Why Cuba won’t join the OAS
That pesky little detail about “democracy”… By Lino Gutierrez On September 11, 2001, minutes after the attacks on the World Trade Center and the Pentagon, representatives of the Organization of American States (OAS) in Lima, Peru, signed the Inter-American Democratic Charter, a document that established that only democracies could be members of the organization. Last ...
That pesky little detail about “democracy”…
By Lino Gutierrez
On September 11, 2001, minutes after the attacks on the World Trade Center and the Pentagon, representatives of the Organization of American States (OAS) in Lima, Peru, signed the Inter-American Democratic Charter, a document that established that only democracies could be members of the organization. Last week, representatives of the same organization, which expelled Cuba in 1962, rescinded Cuba’s expulsion and invited the hemisphere’s lone Marxist dictatorship to return.
What happened in eight years? For one thing, the regional dynamics have shifted. After September 11, many believed that the United States, occupied elsewhere in the world, was paying little attention to its own backyard. Latin American countries, moreover, were never comfortable with the Iraq war. Even Chile and Mexico, usually staunch Washington allies, failed to provide needed votes when the United States sought the U.N. Security Council’s approval to take Baghdad. Abu Ghraib, reports of civilian casualties, and George W. Bush’s personal unpopularity all contributed to a precipitous drop in the U.S. image across the region.
Things changed for Cuba, too. Once a feared, Soviet-backed promoter of worldwide revolution, the Castro regime got new support thanks to the election of populist leaders like Venezuela’s Hugo Chávez, Bolivia’s Evo Morales, and Nicaragua’s Daniel Ortega — all of whom are admirers of Fidel. Suddenly, it is politically correct to welcome Cuba back to the family like a prodigal son. Under the leadership of Brazil’s President Luiz Inácio “Lula” da Silva, the Rio Group, a collection of Latin American democracies, asked Cuba to join its ranks late last year (Cuba accepted). At least eight hemisphere presidents have visited the island of late, all getting the requisite picture with the ailing Fidel in his track suit (none of these official visitors asks about or visits Cuba’s brave dissidents).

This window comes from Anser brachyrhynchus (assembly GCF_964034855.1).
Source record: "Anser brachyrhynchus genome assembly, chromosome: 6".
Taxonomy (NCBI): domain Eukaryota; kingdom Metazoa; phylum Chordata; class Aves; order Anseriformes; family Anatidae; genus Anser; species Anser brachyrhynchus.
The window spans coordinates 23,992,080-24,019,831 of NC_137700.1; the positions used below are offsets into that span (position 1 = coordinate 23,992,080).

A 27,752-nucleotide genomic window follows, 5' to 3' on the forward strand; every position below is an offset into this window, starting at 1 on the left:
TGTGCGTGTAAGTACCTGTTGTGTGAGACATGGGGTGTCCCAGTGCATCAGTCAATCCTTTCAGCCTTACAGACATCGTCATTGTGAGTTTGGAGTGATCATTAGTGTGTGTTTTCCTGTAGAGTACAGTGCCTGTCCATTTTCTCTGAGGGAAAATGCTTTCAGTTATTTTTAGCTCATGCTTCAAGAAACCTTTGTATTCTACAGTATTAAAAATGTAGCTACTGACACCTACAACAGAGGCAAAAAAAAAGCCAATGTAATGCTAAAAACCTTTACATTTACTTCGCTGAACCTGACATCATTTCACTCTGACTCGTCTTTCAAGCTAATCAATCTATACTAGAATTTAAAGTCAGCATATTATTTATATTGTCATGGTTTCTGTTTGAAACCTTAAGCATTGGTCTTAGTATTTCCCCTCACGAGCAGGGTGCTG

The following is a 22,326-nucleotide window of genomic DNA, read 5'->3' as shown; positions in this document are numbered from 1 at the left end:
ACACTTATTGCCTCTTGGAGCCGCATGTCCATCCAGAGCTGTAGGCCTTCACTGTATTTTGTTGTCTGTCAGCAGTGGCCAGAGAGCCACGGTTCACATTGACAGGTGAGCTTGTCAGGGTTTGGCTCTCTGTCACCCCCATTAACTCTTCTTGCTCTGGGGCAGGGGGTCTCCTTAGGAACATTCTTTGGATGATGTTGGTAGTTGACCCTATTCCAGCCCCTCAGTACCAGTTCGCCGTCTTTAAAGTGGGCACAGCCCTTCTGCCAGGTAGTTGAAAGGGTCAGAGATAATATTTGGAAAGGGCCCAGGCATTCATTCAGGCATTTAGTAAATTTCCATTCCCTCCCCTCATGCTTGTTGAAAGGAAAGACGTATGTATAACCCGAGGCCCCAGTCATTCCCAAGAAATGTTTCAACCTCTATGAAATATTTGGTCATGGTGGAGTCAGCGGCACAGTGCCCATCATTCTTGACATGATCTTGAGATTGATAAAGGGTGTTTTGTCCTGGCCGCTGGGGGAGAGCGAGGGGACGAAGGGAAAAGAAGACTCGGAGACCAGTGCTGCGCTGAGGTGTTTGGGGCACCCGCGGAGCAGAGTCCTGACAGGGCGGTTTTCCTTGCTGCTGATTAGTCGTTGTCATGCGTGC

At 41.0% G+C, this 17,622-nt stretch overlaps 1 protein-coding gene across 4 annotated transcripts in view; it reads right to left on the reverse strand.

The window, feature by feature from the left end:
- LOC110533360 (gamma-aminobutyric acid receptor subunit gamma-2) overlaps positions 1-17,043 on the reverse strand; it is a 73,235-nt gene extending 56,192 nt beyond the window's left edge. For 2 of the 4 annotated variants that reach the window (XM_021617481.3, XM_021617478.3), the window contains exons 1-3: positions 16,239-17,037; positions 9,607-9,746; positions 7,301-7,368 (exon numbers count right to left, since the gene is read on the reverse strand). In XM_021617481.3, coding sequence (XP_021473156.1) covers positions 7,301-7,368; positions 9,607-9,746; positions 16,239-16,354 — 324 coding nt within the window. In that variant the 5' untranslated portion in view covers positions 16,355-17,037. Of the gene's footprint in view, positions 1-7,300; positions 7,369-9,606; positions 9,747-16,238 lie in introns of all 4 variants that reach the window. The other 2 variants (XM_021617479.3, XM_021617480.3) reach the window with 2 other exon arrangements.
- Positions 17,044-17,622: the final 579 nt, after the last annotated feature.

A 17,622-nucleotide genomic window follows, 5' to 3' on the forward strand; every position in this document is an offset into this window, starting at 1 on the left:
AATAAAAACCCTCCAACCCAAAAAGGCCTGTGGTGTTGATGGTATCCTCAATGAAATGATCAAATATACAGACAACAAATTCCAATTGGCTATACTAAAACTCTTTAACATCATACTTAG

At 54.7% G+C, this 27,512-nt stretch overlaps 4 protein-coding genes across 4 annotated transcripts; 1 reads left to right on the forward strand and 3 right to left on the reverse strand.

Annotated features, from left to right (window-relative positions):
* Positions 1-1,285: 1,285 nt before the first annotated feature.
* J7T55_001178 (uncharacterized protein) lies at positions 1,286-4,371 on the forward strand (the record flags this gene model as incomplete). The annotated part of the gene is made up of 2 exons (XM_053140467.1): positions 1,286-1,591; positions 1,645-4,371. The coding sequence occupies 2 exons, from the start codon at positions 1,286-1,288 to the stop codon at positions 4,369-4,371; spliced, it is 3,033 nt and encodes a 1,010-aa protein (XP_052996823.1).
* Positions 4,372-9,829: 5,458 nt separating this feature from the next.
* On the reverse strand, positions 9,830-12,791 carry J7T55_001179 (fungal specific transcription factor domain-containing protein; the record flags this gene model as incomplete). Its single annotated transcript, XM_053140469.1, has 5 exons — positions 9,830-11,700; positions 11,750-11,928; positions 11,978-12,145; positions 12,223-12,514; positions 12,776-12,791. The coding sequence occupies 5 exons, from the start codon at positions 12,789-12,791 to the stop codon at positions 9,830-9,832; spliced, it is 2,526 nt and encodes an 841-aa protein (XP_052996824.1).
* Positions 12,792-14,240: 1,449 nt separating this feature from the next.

In the United States, too, some members of Congress are calling for an end to the 47-year-old trade embargo and travel ban. Although President Barack Obama has affirmed that libertad (freedom) will be the cornerstone of his Cuba policy, he has called for a new approach. Obama fulfilled his campaign promise to lift the Bush administration controls on remittances and travel by Cuban-Americans to visit their relatives in Cuba — a measure that will mean additional foreign exchange for Cuba. Now, the U.S. president has called for Cuba to reciprocate.
The OAS would have been a great chance for Cuba to do just that. But Cuba won’t rejoin the organization, which Fidel Castro once called a “Yankee bordello,” anytime soon. The island’s leaders did hail the OAS’s invitation as a great victory, of course. But becoming an OAS member would subject Cuba to the kind of international scrutiny it has avoided for the past half century. The invitation calls for Cuba to rejoin the organization and commit to its established norms — including the Democratic Charter. And while Venezuela and its allies would gladly give Cuba a pass, the United States, Canada, and others would require that Cuba at least begin a process that leads toward democracy.
That is a process that Cuba will not undertake so long as the Castro brothers are in charge. Though Fidel is no longer on stage, he continues to influence decisions behind the scenes. Brother Raúl seems to be open to more dialogue with the United States, and many Cubans hoped he was a closet reformer. But after announcing some modest economic reforms in 2008 (Cubans can now stay in tourist hotels), the regime seems to have retrenched and closed ranks, as the recent firing of reform-minded economist Carlos Lage and Foreign Minister Felipe Pérez Roque seems to indicate. Both Fidel and Raul have said that, while they’re willing to talk to the United States, the revolution’s principles are non-negotiable.
Curiously, the variable in the present equation is none other than Obama. Despite Fidel’s boast of having outlasted 10 U.S. presidents, neither he nor Raúl have dared take on the popular U.S. president. Cubans are fascinated with Obama, having been told by the Castros for years that blacks were second-class citizens and that no African-American could ever hope to be in a position of power in the United States. In a country that is 60 percent Afro-Cuban, Obama’s very election has sparked new hope among many that things could at last get better. How and when this will happen remains to be seen — but at least for now, Cuba’s future won’t be in the OAS.
Lino Gutierrez was the U.S. ambassador to Argentina from 2003 to 2006.
Photo: ADALBERTO ROQUE/AFP/Getty Images
More from Foreign Policy
The World Doesn’t Want Beijing’s Fighter Jets
Snazzy weapons mean a lot less if you don’t have friends.
Panzers, Beans, and Bullets
This wargame explains how Russia really stopped Hitler.
America’s Collapsing Meritocracy Is a Recipe for Revolt
Chinese history shows what happens when an old system loses its force.
‘It Will Not Be Just a Civil War’
Afghanistan’s foreign minister on what may await his country after the U.S. withdrawal.